Wednesday, October 13, 2010
Bone-spurs on the saddle
But now I have to put a kybosh on the running, for a couple of months, anyway.
When I went in this morning for my second steroid injection for my SI Joint inflammation, my doctor and I discussed my running, how much of it I was doing, whether it was causing pain. He showed me a whole mess of bone spurs along my sacro-ilial joint. Strenuous exercise, pushing too hard, causes those spurs to jangle.
"Your injury is related to high levels of pounding," he said, preaching moderation in all things. "Although I suspect you and I have very different ideas of what moderation means."
Well, yeah. For more than two years I was training for and running in marathons. I was going through a new pair of training shoes every three months. So the idea of running three to five miles a day, with one nice 8-miler thrown in on the weekends didn't seem unreasonable, and it didn't seem to be hurting.
"The medicine I'm giving you lasts 4-6 weeks," he said, during which time I might not feel the pain that would normally register from my injury. Once the medication wore off, I'd be going around saying, "Like, hey, where did that come from?!"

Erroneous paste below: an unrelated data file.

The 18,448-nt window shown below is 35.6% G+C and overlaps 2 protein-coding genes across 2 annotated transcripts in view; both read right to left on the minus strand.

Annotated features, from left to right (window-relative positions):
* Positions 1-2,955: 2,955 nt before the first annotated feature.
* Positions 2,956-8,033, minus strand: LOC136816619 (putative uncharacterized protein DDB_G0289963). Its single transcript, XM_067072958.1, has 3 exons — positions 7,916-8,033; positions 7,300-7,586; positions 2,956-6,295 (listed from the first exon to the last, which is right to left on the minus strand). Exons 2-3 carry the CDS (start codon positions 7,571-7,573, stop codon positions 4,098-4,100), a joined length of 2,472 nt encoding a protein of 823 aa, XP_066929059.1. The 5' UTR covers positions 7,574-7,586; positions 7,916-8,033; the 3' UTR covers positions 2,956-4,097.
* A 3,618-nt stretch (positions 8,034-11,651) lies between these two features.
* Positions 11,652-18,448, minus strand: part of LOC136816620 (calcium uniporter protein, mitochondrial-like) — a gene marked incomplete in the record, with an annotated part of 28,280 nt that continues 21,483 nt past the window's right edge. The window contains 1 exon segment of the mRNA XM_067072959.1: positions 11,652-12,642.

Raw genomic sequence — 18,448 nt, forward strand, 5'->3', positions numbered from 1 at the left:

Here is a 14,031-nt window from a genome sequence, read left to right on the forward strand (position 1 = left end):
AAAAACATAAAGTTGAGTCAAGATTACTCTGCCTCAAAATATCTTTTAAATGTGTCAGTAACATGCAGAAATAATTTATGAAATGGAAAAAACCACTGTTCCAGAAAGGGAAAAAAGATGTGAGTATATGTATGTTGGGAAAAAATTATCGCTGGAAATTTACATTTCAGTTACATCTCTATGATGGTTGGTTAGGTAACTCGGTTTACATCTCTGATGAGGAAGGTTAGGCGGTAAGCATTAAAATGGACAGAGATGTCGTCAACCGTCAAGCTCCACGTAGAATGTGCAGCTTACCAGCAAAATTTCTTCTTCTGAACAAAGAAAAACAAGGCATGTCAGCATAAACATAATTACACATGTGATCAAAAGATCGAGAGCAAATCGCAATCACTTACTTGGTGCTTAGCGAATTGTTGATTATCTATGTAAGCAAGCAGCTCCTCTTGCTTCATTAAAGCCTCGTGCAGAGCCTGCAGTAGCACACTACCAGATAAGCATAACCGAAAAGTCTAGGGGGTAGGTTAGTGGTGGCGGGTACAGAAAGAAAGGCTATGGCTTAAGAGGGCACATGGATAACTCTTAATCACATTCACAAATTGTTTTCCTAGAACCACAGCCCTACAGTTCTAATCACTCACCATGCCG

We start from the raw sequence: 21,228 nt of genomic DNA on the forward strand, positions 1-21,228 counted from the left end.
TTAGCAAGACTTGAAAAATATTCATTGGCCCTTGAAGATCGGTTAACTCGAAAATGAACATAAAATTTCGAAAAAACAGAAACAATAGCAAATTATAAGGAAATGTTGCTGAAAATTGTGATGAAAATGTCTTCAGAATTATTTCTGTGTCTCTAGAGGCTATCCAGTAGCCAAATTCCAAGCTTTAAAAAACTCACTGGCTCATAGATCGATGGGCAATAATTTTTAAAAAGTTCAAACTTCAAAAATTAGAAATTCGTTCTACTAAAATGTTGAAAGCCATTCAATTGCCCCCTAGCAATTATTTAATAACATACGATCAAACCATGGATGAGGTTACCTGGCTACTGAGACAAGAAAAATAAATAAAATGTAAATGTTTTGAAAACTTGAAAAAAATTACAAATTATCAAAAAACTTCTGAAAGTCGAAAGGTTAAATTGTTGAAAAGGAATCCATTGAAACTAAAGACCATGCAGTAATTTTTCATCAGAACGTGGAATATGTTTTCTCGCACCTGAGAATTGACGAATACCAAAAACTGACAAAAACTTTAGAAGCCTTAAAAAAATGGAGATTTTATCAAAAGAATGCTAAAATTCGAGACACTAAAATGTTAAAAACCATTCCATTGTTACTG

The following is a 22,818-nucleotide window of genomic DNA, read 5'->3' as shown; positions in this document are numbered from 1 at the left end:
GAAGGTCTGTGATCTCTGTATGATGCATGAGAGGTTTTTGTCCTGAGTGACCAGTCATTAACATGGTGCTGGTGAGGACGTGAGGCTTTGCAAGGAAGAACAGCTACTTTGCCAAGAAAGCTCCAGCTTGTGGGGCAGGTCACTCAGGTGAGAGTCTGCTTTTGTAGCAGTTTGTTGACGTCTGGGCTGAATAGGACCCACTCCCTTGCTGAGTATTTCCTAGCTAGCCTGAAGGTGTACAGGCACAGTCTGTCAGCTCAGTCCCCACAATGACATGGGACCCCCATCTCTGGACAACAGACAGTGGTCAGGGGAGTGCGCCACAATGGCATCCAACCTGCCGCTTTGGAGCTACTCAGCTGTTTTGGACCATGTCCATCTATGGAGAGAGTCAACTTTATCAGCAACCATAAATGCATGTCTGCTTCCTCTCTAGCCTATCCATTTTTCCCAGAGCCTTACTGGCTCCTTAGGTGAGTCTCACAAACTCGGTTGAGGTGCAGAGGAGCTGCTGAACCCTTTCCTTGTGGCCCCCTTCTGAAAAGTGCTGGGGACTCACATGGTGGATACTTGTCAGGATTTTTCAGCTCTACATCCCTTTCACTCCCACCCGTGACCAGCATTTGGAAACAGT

Point taken: I'm still injured. His goal is to correct the injury, get me back to health and keep me from doing anything that would make that injury permanent. Pain has a way of following pathways, he said. If this had gone on for another year, I'd be owning this pain for the rest of my life.
That's why I'm here, I told the doc. Stop running, he said.
Do things that don't pound the joints. Stretch. Bike. Swim. Walk. Do yoga.
But for the next two months, he said, do not run.
That is going to be very tough indeed. Because these boots were not made for walkin'.
Now, here to ease my pain is "Blood on The Saddle," a classic Tex Ritter song done to death by The Dropdead Beats (with a lead singer channeling Tom Waits):